Michael I. Sandstrom is a new assistant professor joining the faculty of the Central Michigan University Psychology Department in Spring 2004. He has held a postdoctoral position at Indiana University, Bloomington campus since receiving his Ph.D. in Neuroscience from Ohio State University in 1998.
Dr. Sandstrom's research interests focus on the physiological side of behavioral neuroscience. Specifically, experiments explore mechanisms that underlie plasticity and recovery of the mammalian brain following neuronal deterioration-induced deficits that disrupt behavior. Most of Dr. Sandstrom's earlier work has explored compensatory changes in basal ganglia function related to Parkinson's disease with an animal model. He is currently investigating transgenic mice that model Huntington's disease (HD) to delineate neurochemical deficits in both basal ganglia and limbic structures using operant tasks and concurrent microdialysis to track changes in monoamine neurotransmitters (dopamine and serotonin) related to strategy switching. Patients suffering with HD and related animal model expressions tend to have trouble switching strategies to gain access to behavioral reward more efficiently. His goal is to narrow down on key physiological disruptions to explain the earlier stages of brain deterioration that occur before neurons begin dying in transgenic mouse models of HD, and then use this insight to develop practical strategies to assess putative treatments. Techniques include in-vivo microdialysis, single unit electrophysiology, iontophoresis experiments using awake and unrestrained animals, immunohistochemistry, local intracranial infusions, operant behavior training, and sophisticated molecular and neurochemical analysis strategies.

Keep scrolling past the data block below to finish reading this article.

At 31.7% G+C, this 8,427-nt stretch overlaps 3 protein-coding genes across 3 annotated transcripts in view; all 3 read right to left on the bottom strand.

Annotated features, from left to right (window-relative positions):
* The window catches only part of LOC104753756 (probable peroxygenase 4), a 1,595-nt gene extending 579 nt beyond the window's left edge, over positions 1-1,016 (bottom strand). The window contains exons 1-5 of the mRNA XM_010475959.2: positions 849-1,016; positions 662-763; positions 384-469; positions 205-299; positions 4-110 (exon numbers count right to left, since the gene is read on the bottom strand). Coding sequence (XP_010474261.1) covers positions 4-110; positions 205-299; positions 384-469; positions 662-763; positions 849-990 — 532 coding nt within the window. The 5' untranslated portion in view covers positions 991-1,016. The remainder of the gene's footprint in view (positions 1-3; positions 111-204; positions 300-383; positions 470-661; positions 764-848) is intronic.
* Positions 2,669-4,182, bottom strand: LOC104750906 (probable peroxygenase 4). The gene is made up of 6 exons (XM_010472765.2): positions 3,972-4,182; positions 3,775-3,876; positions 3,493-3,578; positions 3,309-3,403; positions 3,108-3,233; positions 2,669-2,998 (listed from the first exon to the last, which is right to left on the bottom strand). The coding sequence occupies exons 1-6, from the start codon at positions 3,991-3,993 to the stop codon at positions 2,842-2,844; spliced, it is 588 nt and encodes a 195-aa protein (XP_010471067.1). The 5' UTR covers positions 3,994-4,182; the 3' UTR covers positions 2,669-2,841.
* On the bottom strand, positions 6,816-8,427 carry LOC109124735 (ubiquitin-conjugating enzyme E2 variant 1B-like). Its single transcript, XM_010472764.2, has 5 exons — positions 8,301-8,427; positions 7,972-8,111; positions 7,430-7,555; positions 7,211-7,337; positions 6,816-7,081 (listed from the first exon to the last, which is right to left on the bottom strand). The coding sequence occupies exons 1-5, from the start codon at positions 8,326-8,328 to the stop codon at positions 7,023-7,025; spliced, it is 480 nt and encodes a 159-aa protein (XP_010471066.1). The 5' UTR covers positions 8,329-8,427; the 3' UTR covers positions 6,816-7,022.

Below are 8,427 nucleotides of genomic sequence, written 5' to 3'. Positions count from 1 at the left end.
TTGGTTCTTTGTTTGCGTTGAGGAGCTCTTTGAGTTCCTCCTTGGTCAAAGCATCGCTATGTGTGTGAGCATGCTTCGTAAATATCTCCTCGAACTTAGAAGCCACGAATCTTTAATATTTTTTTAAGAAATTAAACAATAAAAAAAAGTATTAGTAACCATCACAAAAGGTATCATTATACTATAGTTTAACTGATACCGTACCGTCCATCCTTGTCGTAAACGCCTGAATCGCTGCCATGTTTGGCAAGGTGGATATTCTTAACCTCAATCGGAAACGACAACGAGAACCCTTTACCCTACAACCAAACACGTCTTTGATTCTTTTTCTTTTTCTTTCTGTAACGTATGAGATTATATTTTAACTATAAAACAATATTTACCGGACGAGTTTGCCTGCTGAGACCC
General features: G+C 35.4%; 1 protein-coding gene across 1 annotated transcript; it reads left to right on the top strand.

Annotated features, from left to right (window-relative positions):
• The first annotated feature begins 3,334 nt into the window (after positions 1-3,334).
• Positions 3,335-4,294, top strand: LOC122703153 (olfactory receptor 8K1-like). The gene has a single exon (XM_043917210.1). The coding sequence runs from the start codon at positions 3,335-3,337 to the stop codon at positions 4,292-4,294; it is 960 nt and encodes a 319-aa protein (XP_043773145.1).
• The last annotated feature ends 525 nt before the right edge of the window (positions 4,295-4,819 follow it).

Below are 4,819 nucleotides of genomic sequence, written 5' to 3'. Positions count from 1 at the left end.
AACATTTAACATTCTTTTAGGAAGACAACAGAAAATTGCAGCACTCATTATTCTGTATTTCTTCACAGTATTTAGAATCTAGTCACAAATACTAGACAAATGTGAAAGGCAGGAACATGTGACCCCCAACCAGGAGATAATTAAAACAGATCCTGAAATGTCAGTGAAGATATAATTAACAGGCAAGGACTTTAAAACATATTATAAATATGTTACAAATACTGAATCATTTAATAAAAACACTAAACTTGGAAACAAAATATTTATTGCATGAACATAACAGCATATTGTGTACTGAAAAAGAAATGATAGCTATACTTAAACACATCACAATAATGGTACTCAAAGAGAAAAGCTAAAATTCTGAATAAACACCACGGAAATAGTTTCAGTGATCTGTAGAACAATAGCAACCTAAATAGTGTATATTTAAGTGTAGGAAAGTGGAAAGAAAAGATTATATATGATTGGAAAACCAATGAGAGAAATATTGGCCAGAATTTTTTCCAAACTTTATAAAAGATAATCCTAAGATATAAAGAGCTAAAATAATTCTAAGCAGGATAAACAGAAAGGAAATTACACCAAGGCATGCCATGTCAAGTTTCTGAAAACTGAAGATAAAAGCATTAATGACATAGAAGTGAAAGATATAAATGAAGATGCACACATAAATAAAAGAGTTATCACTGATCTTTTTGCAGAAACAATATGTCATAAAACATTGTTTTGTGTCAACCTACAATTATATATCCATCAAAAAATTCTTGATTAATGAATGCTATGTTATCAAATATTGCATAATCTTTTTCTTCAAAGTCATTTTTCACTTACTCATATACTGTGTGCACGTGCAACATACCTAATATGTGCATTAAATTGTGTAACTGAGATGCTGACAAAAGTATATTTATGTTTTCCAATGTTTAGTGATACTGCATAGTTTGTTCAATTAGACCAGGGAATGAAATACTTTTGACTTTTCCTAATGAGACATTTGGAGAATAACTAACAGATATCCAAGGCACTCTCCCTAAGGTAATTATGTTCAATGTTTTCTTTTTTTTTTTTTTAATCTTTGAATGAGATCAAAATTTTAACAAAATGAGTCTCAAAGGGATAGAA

Dey, N. D., Boersen, A. J., Myers, R. A., York, L. R., Bombard, M. C., Lu, M., Sandstrom, M. I., Hulce, V. D., Lescaudron, L., & Dunbar, G. L. (2007). The novel substituted pyrimidine, KP544, reduces motor deficits in the R6/2 transgenic mouse model of Huntington’s disease. Restorative Neurology and Neuroscience, 25, 485-492.
Rebec, G. V., & Sandstrom, M. I. (2007). Extracellular Ascorbate Modulates Glutamate Dynamics: Role of Behavioral Activation, BMC Neuroscience, 8:32.
Rebec, G. V., Witowski, S. R., Sandstrom, M. I., Rostand, R. D., & Kennedy, R. T. (2005). Extracellular ascorbate modulates cortically evoked glutamate dynamics in rat striatum, Neuroscience Letters, 378(3), 166-170.
Sandstrom, M., Nelson, C. L., & Bruno, J. P. (2003). Neurochemical correlates of sparing from motor deficits in rats depleted of striatal dopamine as weanlings, Developmental Psychobiology43, 373-383.
Sandstrom, M. I., & Rebec, G. V. (2003). Characterization of striatal activity in conscious rats: Contribution of both NMDA and AMPA/kainate receptors to both spontaneous and glutamate-driven firing. Synapse, 47, 91-100.
Bruno, J. P., Sandstrom, M., Arnold, H. M., & Nelson, C. L. (1998). Age-dependent neurobehavioral plasticity following forebrain dopamine depletions. (Review) Developmental Neuroscience.
Soghomonian, J. J., Laprade, N., Sandstrom, M., & Bruno, J. P. (1998). c-fos gene expression is induced in a subpopulation of striatal neurons following a single administration of a dopamine D1-receptor agonist in adult rats lesioned with 6-OHDA as neonates. Molecular Brain Research.
Sandstrom, M., & Bruno, J. P. (1997). Sensitivity to the motoric effects of a dopamine antagonist differ as a function of age at the time of dopamine depletion. Developmental Psychobiology.